Long staple cotton was introduced into Egypt in I820.
On the medieval Egyptian flax trade, cf. S. D. Goitein, A Mlediterranean Society,
vol. I (Berkeley and Los Angeles, I967).
3 Charles
Singer et al., A History of Technology, vol. II (London, I956), p. I95.
Egypt was already a great flax-producing nation long before classical times. It is revealing
that the biblical Hebrew word for byssos or fine linen, shesh, was apparently an Egyptian
loanword. Cf. F. Brown, S. R. Driver, and C. A. Briggs, A Hebrew and English Lexicon
of the Old Testament (Oxford, I962), p. io58b.
4 The eleventh-century
writer Abu 'l-Fadl al-Dimashqi in his mercantile handbook
gives the various steps in flax processing all the way to the finished product. Cf. alI

Labor problems in medieval Egypt


of the season skilled workers were scarce. The two Geniza letters presented here
in translation afford us a glimpse of the labor problems that could arise.
Both letters are part of the Taylor-Schechter collection of the University Library, Cambridge, and are shelf-marked TS 12.227 and TS NS 308,
f. 19, respectively. The Judaeo-Arabic text of Letter A has been edited by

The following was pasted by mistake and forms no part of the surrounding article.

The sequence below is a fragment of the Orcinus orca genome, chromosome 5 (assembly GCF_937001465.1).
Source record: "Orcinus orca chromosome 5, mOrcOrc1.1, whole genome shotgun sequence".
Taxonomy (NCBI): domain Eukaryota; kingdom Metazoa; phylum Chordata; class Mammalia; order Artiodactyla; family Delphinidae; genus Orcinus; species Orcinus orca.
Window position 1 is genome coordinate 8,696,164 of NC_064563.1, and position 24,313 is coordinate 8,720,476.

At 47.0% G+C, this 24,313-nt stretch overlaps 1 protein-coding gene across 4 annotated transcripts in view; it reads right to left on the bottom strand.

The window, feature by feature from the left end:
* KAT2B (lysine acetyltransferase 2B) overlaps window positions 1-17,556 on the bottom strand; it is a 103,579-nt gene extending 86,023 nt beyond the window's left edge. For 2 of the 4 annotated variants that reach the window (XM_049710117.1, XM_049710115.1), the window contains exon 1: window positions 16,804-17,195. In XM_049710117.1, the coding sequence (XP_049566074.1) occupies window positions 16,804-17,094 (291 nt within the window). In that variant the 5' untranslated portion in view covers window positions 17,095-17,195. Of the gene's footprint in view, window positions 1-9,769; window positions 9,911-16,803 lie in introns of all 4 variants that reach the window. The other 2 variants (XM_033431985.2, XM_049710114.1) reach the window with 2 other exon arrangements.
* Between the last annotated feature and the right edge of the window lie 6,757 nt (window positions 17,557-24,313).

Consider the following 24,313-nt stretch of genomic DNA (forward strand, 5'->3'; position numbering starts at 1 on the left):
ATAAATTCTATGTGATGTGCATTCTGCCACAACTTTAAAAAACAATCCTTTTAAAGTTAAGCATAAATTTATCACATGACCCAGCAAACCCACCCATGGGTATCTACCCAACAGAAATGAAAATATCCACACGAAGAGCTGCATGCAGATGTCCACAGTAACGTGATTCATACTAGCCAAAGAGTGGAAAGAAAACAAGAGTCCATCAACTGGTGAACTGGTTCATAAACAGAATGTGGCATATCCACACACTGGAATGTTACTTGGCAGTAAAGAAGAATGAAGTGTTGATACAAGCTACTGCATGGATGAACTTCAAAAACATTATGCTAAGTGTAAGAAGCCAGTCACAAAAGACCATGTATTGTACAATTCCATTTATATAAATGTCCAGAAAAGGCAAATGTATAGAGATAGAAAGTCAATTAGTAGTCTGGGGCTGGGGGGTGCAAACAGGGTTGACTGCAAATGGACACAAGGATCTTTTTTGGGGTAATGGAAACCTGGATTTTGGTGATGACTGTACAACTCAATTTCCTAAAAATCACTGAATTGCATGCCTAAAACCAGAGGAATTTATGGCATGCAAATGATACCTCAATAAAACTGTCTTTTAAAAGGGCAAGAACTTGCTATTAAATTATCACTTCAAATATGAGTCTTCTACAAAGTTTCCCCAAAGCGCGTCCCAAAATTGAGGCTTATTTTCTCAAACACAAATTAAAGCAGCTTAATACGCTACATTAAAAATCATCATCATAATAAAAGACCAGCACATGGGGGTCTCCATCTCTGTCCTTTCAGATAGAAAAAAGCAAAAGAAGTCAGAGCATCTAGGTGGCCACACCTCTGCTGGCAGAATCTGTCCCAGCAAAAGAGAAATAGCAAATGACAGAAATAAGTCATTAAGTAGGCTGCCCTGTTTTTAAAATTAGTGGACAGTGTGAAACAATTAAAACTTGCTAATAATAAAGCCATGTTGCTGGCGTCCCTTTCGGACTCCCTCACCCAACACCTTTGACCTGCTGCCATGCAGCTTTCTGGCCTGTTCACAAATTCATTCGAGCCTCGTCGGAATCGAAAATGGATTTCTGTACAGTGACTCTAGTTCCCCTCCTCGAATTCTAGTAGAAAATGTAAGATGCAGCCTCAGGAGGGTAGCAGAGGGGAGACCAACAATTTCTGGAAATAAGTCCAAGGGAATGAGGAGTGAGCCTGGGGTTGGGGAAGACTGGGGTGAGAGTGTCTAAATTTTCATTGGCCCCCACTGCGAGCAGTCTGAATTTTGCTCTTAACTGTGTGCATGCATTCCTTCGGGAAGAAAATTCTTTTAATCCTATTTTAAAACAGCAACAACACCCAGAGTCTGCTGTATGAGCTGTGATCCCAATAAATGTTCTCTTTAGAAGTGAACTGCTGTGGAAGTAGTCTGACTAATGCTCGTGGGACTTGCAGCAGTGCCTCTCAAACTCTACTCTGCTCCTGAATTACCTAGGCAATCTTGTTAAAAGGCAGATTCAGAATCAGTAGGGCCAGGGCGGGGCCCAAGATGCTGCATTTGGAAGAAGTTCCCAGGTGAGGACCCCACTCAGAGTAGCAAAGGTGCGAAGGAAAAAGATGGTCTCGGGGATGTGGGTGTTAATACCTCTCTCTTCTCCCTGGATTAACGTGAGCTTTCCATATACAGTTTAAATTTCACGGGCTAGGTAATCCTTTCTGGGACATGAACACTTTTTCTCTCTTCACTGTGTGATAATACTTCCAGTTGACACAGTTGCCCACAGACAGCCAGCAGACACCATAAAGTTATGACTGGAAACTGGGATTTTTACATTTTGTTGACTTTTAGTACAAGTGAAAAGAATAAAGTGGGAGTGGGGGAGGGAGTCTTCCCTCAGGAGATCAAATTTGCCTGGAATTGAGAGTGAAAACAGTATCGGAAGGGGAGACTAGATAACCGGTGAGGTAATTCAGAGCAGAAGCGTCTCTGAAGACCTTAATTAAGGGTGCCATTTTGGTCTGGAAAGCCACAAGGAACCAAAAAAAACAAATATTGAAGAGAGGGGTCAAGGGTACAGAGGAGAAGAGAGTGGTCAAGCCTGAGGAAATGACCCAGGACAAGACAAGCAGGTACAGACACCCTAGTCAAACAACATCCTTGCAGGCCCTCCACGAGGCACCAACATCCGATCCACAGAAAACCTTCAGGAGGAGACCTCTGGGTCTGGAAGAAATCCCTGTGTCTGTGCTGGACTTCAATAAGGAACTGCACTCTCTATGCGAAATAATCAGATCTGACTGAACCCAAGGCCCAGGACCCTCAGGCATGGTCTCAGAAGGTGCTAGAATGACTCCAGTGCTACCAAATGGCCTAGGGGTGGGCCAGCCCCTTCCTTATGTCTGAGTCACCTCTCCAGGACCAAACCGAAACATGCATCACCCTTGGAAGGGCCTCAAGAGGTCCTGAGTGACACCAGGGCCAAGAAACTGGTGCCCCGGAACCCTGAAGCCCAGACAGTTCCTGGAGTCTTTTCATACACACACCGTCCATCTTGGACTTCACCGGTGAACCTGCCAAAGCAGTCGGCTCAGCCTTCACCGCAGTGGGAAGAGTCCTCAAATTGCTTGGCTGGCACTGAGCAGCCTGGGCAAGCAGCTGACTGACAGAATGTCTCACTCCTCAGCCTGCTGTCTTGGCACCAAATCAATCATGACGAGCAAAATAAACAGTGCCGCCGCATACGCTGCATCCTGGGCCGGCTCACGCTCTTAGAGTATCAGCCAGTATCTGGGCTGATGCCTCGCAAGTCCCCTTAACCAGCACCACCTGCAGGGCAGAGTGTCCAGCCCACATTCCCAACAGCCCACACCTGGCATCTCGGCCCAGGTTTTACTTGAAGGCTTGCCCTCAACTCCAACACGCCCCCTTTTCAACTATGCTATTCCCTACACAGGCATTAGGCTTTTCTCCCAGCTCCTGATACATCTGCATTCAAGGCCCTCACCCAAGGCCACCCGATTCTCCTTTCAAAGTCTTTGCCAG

Goitein in Tarbiz, 37 (October 1967). The text of Letter B has not yet been
The letters are addressed to the merchant prince Abu 'l-Faraj Yusuf b.
'Awkal. In addition to being a great import-export magnate, Ibn 'Awkal was
also a prominent Jewish community leader who acted as the intermediary
between the Jewish communities of the Maghreb and the Babylonian Yeshiv6t.'
Ibn 'Awkal himself never went to the rural flax centers, but he had a whole army
of Jewish and Muslim agents, as well as assistants (slaves and freedmen) who
represented his interests there.
The two letters discussed here were written in short succession, one after the
other, by Musa b. Hisda, one of Ibn 'Awkal's agents who is known to us from
other letters.2 Ibn Hisda is writing from the central Egyptian countryside somewhere between Busir and Ashmunayn at the height of the flax season. No date is